20160331 Q1

Table of Contents



 

UNITED STATES

SECURITIES AND EXCHANGE COMMISSION

Washington, D.C. 20549

 

Form 10-Q

 

(Mark One)

QUARTERLY REPORT PURSUANT TO SECTION 13 OR 15(d) OF THE SECURITIES EXCHANGE ACT OF 1934

For the quarterly period ended March 31, 2016

Or

TRANSITION REPORT PURSUANT TO SECTION 13 OR 15(d) OF THE SECURITIES EXCHANGE ACT OF 1934

For the transition period from             to             

Commission File Number 001-34899

 

Pacific Biosciences of California, Inc.

(Exact name of registrant as specified in its charter)

 

 



 

Delaware

16-1590339

(State or other jurisdiction of

incorporation or organization)

(I.R.S. Employer

Identification No.)



 

1380 Willow Road

Menlo Park, CA 94025

94025

(Address of principal executive offices)

(Zip Code)

(650) 521-8000

(Registrant’s telephone number, including area code)

 

Indicate by check mark whether the registrant (1) has filed all reports required to be filed by Section 13 or 15(d) of the Securities Exchange Act of 1934 during the preceding 12 months (or for such shorter period that the registrant was required to file such reports), and (2) has been subject to such filing requirements for the past 90 days.    Yes    No  

Indicate by check mark whether the registrant has submitted electronically and posted on its corporate Web site, if any, every Interactive Data File required to be submitted and posted pursuant to Rule 405 of Regulation S-T (§232.405 of this chapter) during the preceding 12 months (or for such shorter period that the registrant was required to submit and post such files).    Yes      No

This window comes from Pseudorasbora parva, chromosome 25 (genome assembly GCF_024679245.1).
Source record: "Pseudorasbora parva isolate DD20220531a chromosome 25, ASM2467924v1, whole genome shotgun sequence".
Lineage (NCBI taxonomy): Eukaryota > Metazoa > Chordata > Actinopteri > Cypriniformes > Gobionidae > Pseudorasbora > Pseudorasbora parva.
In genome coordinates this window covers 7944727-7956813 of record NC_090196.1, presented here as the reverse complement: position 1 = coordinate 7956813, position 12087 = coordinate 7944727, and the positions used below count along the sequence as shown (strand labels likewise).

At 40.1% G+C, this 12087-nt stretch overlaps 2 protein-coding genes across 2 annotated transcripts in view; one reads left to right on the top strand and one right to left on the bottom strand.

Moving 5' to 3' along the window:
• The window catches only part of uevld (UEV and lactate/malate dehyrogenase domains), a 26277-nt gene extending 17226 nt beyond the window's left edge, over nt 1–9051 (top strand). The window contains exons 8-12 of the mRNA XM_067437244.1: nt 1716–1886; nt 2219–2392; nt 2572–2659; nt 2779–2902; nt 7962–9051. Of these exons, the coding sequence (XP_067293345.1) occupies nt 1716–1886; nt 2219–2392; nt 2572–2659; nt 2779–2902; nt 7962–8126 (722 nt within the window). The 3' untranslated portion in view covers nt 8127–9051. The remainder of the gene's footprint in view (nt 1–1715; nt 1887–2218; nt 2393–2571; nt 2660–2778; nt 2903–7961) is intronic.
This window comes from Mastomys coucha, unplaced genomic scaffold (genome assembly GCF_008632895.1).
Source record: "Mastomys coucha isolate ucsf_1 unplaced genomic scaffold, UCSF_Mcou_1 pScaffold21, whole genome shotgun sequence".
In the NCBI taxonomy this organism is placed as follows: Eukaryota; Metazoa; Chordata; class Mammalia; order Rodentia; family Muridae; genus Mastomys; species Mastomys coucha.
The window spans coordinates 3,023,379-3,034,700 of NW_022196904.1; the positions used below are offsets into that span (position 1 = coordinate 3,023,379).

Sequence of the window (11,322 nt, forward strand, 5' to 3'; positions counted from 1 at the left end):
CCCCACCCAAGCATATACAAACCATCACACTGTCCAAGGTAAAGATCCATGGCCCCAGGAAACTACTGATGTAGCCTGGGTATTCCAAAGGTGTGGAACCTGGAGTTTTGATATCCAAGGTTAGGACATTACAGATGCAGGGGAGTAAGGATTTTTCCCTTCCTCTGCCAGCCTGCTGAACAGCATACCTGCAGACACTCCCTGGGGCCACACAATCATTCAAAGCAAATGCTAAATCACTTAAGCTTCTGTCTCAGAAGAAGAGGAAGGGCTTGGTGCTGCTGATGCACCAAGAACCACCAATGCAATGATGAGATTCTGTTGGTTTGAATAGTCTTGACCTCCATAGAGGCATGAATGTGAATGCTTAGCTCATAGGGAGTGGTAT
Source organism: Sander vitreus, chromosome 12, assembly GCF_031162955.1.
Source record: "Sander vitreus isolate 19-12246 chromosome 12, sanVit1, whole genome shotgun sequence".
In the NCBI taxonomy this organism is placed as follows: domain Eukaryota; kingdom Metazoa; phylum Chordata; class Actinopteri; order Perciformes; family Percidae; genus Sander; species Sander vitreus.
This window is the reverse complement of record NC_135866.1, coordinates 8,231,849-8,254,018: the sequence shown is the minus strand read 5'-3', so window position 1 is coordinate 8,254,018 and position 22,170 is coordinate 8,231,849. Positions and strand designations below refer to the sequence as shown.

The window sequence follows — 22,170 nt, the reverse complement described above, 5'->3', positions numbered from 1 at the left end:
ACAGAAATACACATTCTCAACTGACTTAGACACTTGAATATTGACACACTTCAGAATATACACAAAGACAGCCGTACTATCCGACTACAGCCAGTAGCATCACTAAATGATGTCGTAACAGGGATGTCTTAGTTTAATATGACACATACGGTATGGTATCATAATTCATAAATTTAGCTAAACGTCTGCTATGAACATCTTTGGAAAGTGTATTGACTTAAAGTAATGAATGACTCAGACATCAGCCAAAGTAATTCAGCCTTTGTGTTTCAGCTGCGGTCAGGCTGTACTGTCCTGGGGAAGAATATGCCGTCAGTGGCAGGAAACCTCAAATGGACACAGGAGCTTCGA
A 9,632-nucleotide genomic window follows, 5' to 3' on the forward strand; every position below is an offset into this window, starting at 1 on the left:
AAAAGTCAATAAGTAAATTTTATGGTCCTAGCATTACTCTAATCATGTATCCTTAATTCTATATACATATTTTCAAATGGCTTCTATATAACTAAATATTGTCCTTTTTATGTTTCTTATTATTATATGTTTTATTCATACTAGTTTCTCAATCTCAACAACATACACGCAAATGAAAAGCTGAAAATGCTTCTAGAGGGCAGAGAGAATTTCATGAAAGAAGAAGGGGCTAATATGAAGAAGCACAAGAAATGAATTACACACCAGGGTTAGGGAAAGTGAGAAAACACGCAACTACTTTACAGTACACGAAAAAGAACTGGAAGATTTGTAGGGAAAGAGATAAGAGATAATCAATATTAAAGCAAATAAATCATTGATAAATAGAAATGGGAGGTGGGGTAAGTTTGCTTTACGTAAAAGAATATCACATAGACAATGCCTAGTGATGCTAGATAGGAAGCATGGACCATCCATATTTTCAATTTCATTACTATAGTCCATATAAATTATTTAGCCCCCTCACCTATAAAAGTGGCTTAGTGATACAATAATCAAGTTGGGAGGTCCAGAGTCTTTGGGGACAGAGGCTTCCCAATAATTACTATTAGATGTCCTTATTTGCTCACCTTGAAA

Indicate by check mark whether the registrant is a large accelerated filer, an accelerated filer, a non-accelerated filer, or a smaller reporting company. See the definitions of “large accelerated filer,” “accelerated filer” and “smaller reporting company” in Rule 12b-2 of the Exchange Act. (Check one):

 



 

 

 

Large accelerated filer

Accelerated filer   



 

 

 

Non-accelerated filer

(Do not check if a smaller reporting company)

Smaller reporting company



Indicate by check mark whether the registrant is a shell company (as defined in Rule 12b-2 of the Exchange Act).    Yes      No  



Number of shares outstanding of the issuer’s common stock as of April 30, 2016:  87,168,677

  


 

Table of Contents

 

TABLE OF CONTENTS







 



PAGE No.



 

PART I. FINANCIAL INFORMATION

 



 

Item 1. Financial Statements (unaudited):

 



 

Condensed Consolidated Balance Sheets as of March 31, 2016 and December 31, 2015 



 

Condensed Consolidated Statements of Operations and Comprehensive Loss for the Three- Month Periods Ended March 31, 2016 and 2015 



 

Condensed Consolidated Statements of Cash Flows for the Three-Month Periods Ended March 31, 2016 and 2015 



 

Notes to Condensed Consolidated Financial Statements 



 

Item 2. Management’s Discussion and Analysis of Financial Condition and Results of Operations 

15 



 

Item 3. Quantitative and Qualitative Disclosures About Market Risk 

21 



 

Item 4. Controls and Procedures 

21 



 

PART II. OTHER INFORMATION

 



 

Item 1. Legal Proceedings 

22 



 

Item 1A. Risk Factors 

22 



 

Item 2. Unregistered Sales of Equity Securities and Use of Proceeds 

37 



 

Item 3. Default Upon Senior Securities 

37 



 

Item 4. Mine Safety Disclosures 

37